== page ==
In so many ways, this process prepared me to be single longer than I expected.
I am used to being the one who doesn’t quite fit. It is less pointed now, and I am better at coping with it. But even at my lovely new church, the one where the passing of the peace is always long because everyone wants to greet each other with a smile and a hand squeeze, I still panic a little bit, wondering where I will sit, and who I will sit near.
I have parties and invite my friends. They come, mostly in couples, and I sit at the head of the table, presiding. Even though I know that there is no correlation between coupling and adulthood, it is still hard to feel quite grown up when surrounded by those who have joined a club I can’t seem to get into.
It is possible that my invitation has been lost in the mail.
I don’t mean to bemoan the single life. Like all other states, it is sometimes full to the brim with joy, and other times drained dry. These extremes occasionally happen in the same day.
I don’t presume to speak for single people everywhere. There are those who are longing for marriage, and those who would prefer to stay as they are. I am only one single voice, so I’ll tell you my story.
I am frank about my hope for marriage. As soon as I utter these words in the presence of a happily coupled person, I am usually met with a comment from one of these families: “Have you tried online dating?” (yes) “I’m so glad I’m not dating anymore. How do you meet people?” (let me know if you find out) or “You’ll meet somebody.”
Sometimes, they almost whisper: “You are so lucky.”
None of this helps, honestly. I know that these words are well intentioned (as are “what’s a wonderful girl like you doing still single?”), but they don’t help. What I’d really like, is to be heard out, and then held, in hearts, and prayers, and arms.
I have learned that most people have something that hasn’t come easy in their lives. Maybe children don’t come when they are expected, work is hard to find, or education is earned with tears and three jobs, if at all. For me, this great hope that I’m always giving back to God, is marriage.
I have a lot of friends who have walked through the pain of infertility and miscarriage. These have been dark, desperate times, and I have cried out to God in my car, with tears, for these friends. But I have been there to hear about the positive pregnancy test, I have held little fingers and heard whirring heartbeats fill the room. I have rejoiced first, always, and then, occasionally I have looked to Heaven and wondered what about me?
I am sociable by nature. I live with roommates now (and secretly hope that they will remain single while I do, so that I won’t be left alone). Just before three day weekends, a feeling of dread begins to overtake me. Around here, people go away for three day weekends. The city starts to feel hollow. I try to make sure I have plans for regular weekends, to ease the time alone. But three day weekends are harder. I usually find myself telling my life story to the produce guy by the second day, and flat on my floor by the third.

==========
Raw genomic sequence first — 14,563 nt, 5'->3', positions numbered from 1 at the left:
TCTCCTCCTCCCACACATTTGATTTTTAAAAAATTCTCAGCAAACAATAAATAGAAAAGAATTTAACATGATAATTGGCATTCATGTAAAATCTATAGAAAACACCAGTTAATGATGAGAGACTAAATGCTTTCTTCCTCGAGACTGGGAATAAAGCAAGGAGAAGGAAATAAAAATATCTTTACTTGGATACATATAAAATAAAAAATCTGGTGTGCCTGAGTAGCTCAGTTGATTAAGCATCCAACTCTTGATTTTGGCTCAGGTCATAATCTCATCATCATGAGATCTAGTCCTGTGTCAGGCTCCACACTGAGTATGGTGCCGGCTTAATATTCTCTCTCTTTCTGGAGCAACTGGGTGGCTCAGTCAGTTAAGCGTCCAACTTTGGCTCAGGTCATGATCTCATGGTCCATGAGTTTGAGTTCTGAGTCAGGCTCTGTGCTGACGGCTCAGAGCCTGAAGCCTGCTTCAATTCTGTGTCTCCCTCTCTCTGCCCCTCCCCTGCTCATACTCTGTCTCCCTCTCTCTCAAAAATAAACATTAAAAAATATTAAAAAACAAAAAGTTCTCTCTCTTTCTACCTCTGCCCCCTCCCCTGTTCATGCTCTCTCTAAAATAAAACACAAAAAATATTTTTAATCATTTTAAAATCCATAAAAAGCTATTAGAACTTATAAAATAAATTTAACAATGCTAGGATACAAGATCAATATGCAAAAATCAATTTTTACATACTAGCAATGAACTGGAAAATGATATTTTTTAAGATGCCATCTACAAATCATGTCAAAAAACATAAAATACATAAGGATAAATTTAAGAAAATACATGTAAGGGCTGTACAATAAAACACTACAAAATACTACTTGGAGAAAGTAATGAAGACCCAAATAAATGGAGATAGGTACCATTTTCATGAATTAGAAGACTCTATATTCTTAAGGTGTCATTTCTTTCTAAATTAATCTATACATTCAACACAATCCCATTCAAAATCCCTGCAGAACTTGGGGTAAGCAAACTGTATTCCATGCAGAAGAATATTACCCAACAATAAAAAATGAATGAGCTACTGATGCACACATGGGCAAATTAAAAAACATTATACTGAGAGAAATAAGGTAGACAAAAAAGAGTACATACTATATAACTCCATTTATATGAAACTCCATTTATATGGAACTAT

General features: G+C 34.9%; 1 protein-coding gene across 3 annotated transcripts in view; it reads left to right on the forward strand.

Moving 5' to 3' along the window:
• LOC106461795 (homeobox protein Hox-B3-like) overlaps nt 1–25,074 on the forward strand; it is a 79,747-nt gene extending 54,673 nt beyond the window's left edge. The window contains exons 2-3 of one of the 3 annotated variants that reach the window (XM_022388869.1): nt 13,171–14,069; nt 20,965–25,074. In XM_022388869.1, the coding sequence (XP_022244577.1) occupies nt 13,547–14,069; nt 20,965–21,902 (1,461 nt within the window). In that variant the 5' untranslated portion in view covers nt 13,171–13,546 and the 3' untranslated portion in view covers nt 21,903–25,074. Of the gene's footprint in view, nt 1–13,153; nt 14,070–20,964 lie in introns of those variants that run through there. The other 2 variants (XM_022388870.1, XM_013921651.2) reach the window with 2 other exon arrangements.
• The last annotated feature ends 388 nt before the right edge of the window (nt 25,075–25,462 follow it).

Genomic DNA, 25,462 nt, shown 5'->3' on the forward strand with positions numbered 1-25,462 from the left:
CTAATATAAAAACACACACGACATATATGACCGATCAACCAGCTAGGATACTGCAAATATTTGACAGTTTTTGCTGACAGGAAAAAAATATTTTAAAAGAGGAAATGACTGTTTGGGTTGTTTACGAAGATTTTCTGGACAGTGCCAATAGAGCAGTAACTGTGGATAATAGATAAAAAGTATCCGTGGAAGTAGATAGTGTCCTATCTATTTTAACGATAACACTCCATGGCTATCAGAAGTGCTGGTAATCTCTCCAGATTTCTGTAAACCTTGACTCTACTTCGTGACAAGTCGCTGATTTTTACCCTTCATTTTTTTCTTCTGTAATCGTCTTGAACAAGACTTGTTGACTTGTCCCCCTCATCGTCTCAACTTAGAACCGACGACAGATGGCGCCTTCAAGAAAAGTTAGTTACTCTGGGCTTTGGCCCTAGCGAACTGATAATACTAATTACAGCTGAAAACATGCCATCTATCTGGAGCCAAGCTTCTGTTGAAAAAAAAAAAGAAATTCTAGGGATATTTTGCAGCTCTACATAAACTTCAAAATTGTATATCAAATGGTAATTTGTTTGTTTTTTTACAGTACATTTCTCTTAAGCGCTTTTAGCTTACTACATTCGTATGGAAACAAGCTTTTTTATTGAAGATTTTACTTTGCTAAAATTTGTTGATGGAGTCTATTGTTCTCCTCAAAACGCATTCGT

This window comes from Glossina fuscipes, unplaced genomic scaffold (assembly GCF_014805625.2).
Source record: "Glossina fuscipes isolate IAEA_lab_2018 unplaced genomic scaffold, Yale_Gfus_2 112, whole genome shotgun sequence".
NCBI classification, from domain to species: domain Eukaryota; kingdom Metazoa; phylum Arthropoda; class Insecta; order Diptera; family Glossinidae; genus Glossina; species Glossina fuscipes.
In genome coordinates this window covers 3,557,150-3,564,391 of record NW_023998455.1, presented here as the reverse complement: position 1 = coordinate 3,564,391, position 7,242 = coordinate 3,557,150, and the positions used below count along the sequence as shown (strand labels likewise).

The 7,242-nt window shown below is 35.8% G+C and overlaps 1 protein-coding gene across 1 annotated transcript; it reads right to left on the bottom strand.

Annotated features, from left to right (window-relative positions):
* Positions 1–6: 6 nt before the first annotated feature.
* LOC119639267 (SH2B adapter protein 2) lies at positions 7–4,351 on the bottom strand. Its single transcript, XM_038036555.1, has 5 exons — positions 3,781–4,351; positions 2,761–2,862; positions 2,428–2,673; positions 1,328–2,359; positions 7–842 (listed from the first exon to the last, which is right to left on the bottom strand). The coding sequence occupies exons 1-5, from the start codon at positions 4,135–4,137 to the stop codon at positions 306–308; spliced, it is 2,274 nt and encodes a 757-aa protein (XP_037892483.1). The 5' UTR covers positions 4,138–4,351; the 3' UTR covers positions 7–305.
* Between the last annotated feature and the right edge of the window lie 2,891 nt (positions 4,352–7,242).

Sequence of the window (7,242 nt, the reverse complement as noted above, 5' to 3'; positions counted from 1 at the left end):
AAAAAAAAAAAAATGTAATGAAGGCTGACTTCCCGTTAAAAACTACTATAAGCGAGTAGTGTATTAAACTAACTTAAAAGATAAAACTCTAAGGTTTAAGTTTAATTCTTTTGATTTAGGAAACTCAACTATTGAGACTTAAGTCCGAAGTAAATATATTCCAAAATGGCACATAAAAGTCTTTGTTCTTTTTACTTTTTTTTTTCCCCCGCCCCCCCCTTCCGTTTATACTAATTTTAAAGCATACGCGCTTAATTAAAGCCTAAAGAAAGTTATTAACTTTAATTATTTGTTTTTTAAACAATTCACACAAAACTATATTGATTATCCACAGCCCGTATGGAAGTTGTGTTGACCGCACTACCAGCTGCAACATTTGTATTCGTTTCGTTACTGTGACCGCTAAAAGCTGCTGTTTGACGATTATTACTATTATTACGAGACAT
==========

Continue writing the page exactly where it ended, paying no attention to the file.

It isn’t that I don’t have plenty to do. My life is full to bursting with interesting events, people, books and projects. In fact, sometimes when I’m packing my weekends full, I long to stay at home and read a book. It may be surprising, but very few people want to come read a book in silence together in a room. I often sacrifice what I’d like to be doing, so that I am not alone.
I have a wonderful community. I know that I am loved, and that there are people who are holding me close in prayer. I know that there are those who are keeping their eyes out for someone whom I might like to meet. But at the end of the day, they go home to their families. Their kids and husband come first. They spend weekends and holidays and vacations together. They operate with a built-in friend, a partner, a companion.
When I was young, I was lonely. I spent time with books. Nancy Drew and Anne of Green Gables (among others) became my companions. I knew what I wanted, then, but I didn’t know how to ask for it. Now, I know, I ask, and yet, I have not yet received. Like that little girl I have been, I’m trying to tell my story, to give a peek into what my everyday is, to trade empathy for empathy. I can only assume that my hunger is not in vain, and keep walking.
Cara Strickland is a writer, editor, and food critic in Spokane, Washington. She writes about singleness, food, feminism, and the way faith intersects life (among other things) on her blog Little Did She Know. Come say hi to her on Twitter. She likes making new friends.
I think singles are often over looked and I have been thinking a lot about how to remedy that, especially as the holiday season approaches. Anyone have any really good ideas for me?